India coronavirus dispatch: Continuing legislative work through a crisis

Topics Coronavirus | Lockdown

A health-worker conducts thermal screening of residents in the Mudiali area which was sealed following detection of a COVID-19 positive case, during ongoing nationwide lockdown to contain the pandemic, in Kolkata. Photo: PTI
Here’s a round-up of important coronavirus-related articles from across Indian publications. From a continued shortage of safety gears for health workers, to unforeseeable dangers of mass surveillance, and whether to do rapid tests or not – read these and more in today’s India dispatch.

Citizens Under Lockdown

Is India neglecting its migrant workers abroad? A question that may arise in the case of international migrant workers is of attribution of state responsibility. Should the host country be responsible for the workers who are residing there or should the source country (or country of origin) support its nationals? Arguably, a migrant worker contributes to both countries’ economy. Therefore, shouldn’t the migrant worker’s civil right to good health be a shared responsibility in times like these?

Stroke is an exception, rush to hospital: People in an extremely vulnerable group need to follow the specific advice about their health condition. A healthy diet, regular physical activity (at home) and reduction of anxiety and stress. While the anxiety of contracting the virus is understandable, emergencies like a brain attack or stroke cannot wait. on why prompt attention at the earliest is the only way to achieve the best outcomes.


How crucial legislative work could continue in crisis: Many of our MPs are already interacting with their constituents and party colleagues via video conferencing. Therefore, the switch to a virtual meeting for legislative work might be easy. What will require work is the setting up of protocols for ensuring participation, security and robust technology. Read more here.

Implement Aarogya Setu, but only through law: To avoid unforeseeable dangers of mass surveillance and disproportionate restrictions of fundamental rights, it is imperative that the Aaorgya Setu app is implemented only through law, especially since India lacks a comprehensive data protection or surveillance law.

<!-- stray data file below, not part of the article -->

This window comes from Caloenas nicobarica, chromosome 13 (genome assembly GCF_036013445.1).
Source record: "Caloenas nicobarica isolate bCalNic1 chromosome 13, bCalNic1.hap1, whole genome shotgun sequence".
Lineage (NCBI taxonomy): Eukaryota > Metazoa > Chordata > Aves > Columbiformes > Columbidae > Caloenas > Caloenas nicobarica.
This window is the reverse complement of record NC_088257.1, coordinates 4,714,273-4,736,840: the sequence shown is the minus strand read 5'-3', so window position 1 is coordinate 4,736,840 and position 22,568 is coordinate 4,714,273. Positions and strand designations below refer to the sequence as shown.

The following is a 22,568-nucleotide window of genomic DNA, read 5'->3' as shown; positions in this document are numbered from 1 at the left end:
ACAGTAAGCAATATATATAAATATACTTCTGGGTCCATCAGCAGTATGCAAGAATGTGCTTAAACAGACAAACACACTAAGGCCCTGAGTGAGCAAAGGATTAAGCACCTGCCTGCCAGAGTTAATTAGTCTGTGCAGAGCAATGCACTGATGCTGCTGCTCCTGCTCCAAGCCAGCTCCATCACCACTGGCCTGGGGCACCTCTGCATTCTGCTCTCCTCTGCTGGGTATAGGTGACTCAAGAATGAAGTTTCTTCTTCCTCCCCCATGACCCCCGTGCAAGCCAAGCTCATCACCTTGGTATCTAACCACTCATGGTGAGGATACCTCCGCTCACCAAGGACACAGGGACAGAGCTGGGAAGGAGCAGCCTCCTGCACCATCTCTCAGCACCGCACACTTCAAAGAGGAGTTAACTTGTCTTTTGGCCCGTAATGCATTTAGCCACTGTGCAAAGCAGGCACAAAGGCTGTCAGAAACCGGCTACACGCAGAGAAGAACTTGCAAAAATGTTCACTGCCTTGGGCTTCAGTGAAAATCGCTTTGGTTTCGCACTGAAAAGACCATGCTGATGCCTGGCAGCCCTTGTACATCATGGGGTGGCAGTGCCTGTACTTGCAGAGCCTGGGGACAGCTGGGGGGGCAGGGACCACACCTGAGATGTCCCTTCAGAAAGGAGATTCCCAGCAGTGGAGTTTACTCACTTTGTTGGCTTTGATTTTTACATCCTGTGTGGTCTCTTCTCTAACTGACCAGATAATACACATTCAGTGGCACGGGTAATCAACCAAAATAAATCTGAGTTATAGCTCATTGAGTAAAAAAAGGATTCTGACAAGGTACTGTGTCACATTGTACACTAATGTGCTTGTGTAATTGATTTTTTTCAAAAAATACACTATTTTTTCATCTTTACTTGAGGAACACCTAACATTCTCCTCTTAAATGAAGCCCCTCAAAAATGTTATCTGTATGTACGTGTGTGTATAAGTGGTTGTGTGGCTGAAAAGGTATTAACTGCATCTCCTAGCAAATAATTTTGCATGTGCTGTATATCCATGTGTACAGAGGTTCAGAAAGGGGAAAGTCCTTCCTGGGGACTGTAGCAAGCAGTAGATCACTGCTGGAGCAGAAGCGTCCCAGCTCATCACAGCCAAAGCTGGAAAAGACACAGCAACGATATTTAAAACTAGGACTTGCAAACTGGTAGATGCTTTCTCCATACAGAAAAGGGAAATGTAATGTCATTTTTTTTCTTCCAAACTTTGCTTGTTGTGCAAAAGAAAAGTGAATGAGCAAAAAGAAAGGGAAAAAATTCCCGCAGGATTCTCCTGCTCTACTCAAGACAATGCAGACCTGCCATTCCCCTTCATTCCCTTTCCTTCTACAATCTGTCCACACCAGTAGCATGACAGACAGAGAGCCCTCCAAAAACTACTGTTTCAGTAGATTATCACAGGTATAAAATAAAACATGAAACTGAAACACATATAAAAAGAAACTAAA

Nurturing air power to meet rising demand: The Ministry of Defence will need all its persuasive powers to generate the required monies from scarce resources with the finance ministry, if Indian air power’s HADR capability is to be at the forefront of its military diplomacy.

Managing Covid-19

Why India’s health workers are still facing shortages of safety gear: The key to fighting the coronavirus pandemic is a country’s ability to create strong supply chains of crucial materials like testing kits and safety gear. The Bureau of Indian Standards issued specifications for the manufacture of “bio-protective coveralls” for frontline workers at risk of exposure to the novel coronavirus. But it did not make any move to issue standards for coronavirus safety gear through February or March.

As India’s Covid-19 cases rise, 11 states and 216 districts still have no epidemiologists: As India struggles with the Covid-19 crisis, state governments have only just begun to hire epidemiologists – specialised health professionals trained in dealing with infectious diseases. More than a quarter of India’s 736 districts have no district-level epidemiologists and 11 states have no state-level epidemiologist either.

Status report from two villages in Latur, Maharashtra: An ethnographic study on the situation of livelihood during the Covid-19 lockdown reports the situation in two villages in the Latur district of Marathwada division of Maharashtra.

How Kerala’s Kasaragod has fought coronavirus: In Kerala, where Covid-19 growth has been much flatter than the national average, Kasaragod stands out with a progressive decline in active cases. What is the Kasargod model being showcased by the Centre?

Understanding Covid-19

No Covid-19 test is 100 per cent right, so their errors and results are both important: During the ongoing Covid-19 pandemic, there is a lot of buzz regarding the possible errors in diagnoses with both RT-PCR tests and the faster antibody-based tests, all over the world. To understand how serious these errors might be during a pandemic, we need to understand the nature of different types of errors.

Rapid tests – to do or not to do? Amid the growth of novel coronavirus disease cases, states have started to look at “rapid tests” — serological or blood tests — as an alternative to the longer, swab-based tests routinely being used. On Tuesday, the Indian Council of Medical Research (ICMR) advised states not to use rapid test kits for the next two days, saying it would issue an advisory after their teams carry out field validation of these equipment.


Lessons India can learn: What lessons can India learn from other countries about containing the Covid-19 pandemic? What is happening across the world, especially in the US? What is required to build sound models, and to what extent can they accurately predict the spread of the disease. , where Dr Christiana Iyasere and Dr Saumya Das of Massachusetts General Hospital, and Dr Nim Pathy, an epidemiologist at Imperial College, London, investigate lessons India can learn from what is happening in other parts of the world.

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